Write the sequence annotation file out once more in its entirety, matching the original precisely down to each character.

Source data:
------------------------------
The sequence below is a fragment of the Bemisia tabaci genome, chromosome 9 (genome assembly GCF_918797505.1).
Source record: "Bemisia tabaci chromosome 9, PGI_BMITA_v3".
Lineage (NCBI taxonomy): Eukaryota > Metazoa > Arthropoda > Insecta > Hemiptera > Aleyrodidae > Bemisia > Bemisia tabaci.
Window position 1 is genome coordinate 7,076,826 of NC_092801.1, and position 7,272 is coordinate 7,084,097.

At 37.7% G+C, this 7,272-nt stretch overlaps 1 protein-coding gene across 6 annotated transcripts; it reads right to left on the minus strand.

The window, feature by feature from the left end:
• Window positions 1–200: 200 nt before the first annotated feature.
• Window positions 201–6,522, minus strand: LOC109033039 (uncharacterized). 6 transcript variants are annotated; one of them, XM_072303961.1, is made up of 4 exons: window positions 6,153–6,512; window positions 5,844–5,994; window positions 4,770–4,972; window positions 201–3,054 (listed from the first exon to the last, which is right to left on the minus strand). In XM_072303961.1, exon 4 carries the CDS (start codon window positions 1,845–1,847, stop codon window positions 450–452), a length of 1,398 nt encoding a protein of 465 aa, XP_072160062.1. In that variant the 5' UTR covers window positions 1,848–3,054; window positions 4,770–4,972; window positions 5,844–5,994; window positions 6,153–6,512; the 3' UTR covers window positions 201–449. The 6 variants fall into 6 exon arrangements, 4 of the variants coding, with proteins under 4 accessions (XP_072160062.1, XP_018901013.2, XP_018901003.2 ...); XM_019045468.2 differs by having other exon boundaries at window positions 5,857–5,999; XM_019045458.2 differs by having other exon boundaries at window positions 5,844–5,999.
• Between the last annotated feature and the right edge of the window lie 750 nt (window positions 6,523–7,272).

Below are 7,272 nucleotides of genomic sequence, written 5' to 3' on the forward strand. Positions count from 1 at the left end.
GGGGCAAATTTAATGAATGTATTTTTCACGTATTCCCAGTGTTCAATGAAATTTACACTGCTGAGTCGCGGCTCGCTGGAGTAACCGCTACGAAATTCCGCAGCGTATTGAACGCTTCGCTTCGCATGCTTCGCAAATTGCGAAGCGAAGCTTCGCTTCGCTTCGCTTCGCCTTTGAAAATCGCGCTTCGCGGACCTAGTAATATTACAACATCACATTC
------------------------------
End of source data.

The sequence below is a fragment of the Bemisia tabaci genome, chromosome 9 (genome assembly GCF_918797505.1).
Source record: "Bemisia tabaci chromosome 9, PGI_BMITA_v3".
Lineage (NCBI taxonomy): Eukaryota > Metazoa > Arthropoda > Insecta > Hemiptera > Aleyrodidae > Bemisia > Bemisia tabaci.
Window position 1 is genome coordinate 7,076,826 of NC_092801.1, and position 7,272 is coordinate 7,084,097.

At 37.7% G+C, this 7,272-nt stretch overlaps 1 protein-coding gene across 6 annotated transcripts; it reads right to left on the minus strand.

The window, feature by feature from the left end:
• Window positions 1–200: 200 nt before the first annotated feature.
• Window positions 201–6,522, minus strand: LOC109033039 (uncharacterized). 6 transcript variants are annotated; one of them, XM_072303961.1, is made up of 4 exons: window positions 6,153–6,512; window positions 5,844–5,994; window positions 4,770–4,972; window positions 201–3,054 (listed from the first exon to the last, which is right to left on the minus strand). In XM_072303961.1, exon 4 carries the CDS (start codon window positions 1,845–1,847, stop codon window positions 450–452), a length of 1,398 nt encoding a protein of 465 aa, XP_072160062.1. In that variant the 5' UTR covers window positions 1,848–3,054; window positions 4,770–4,972; window positions 5,844–5,994; window positions 6,153–6,512; the 3' UTR covers window positions 201–449. The 6 variants fall into 6 exon arrangements, 4 of the variants coding, with proteins under 4 accessions (XP_072160062.1, XP_018901013.2, XP_018901003.2 ...); XM_019045468.2 differs by having other exon boundaries at window positions 5,857–5,999; XM_019045458.2 differs by having other exon boundaries at window positions 5,844–5,999.
• Between the last annotated feature and the right edge of the window lie 750 nt (window positions 6,523–7,272).

Below are 7,272 nucleotides of genomic sequence, written 5' to 3' on the forward strand. Positions count from 1 at the left end.
GGGGCAAATTTAATGAATGTATTTTTCACGTATTCCCAGTGTTCAATGAAATTTACACTGCTGAGTCGCGGCTCGCTGGAGTAACCGCTACGAAATTCCGCAGCGTATTGAACGCTTCGCTTCGCATGCTTCGCAAATTGCGAAGCGAAGCTTCGCTTCGCTTCGCTTCGCCTTTGAAAATCGCGCTTCGCGGACCTAGTAATATTACAACATCACATTC